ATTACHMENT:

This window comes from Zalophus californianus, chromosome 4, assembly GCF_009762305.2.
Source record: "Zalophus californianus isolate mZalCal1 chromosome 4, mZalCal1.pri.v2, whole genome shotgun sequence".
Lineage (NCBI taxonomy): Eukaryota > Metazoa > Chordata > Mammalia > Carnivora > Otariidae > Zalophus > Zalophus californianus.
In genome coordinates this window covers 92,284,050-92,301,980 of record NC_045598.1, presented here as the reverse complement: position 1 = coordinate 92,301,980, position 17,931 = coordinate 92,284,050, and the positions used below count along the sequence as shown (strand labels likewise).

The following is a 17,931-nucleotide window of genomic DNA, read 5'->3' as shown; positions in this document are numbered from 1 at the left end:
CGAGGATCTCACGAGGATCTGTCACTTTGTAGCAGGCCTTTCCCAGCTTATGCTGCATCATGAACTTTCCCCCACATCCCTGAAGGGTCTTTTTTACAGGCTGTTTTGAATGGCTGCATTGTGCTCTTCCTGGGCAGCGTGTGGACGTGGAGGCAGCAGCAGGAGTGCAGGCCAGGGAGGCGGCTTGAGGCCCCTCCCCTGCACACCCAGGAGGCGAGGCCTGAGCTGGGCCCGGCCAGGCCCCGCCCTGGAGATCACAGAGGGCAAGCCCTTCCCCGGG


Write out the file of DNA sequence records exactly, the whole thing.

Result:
This window comes from Zalophus californianus, chromosome 4, assembly GCF_009762305.2.
Source record: "Zalophus californianus isolate mZalCal1 chromosome 4, mZalCal1.pri.v2, whole genome shotgun sequence".
Lineage (NCBI taxonomy): Eukaryota > Metazoa > Chordata > Mammalia > Carnivora > Otariidae > Zalophus > Zalophus californianus.
In genome coordinates this window covers 92,284,050-92,301,980 of record NC_045598.1, presented here as the reverse complement: position 1 = coordinate 92,301,980, position 17,931 = coordinate 92,284,050, and the positions used below count along the sequence as shown (strand labels likewise).

The following is a 17,931-nucleotide window of genomic DNA, read 5'->3' as shown; positions in this document are numbered from 1 at the left end:
CGAGGATCTCACGAGGATCTGTCACTTTGTAGCAGGCCTTTCCCAGCTTATGCTGCATCATGAACTTTCCCCCACATCCCTGAAGGGTCTTTTTTACAGGCTGTTTTGAATGGCTGCATTGTGCTCTTCCTGGGCAGCGTGTGGACGTGGAGGCAGCAGCAGGAGTGCAGGCCAGGGAGGCGGCTTGAGGCCCCTCCCCTGCACACCCAGGAGGCGAGGCCTGAGCTGGGCCCGGCCAGGCCCCGCCCTGGAGATCACAGAGGGCAAGCCCTTCCCCGGG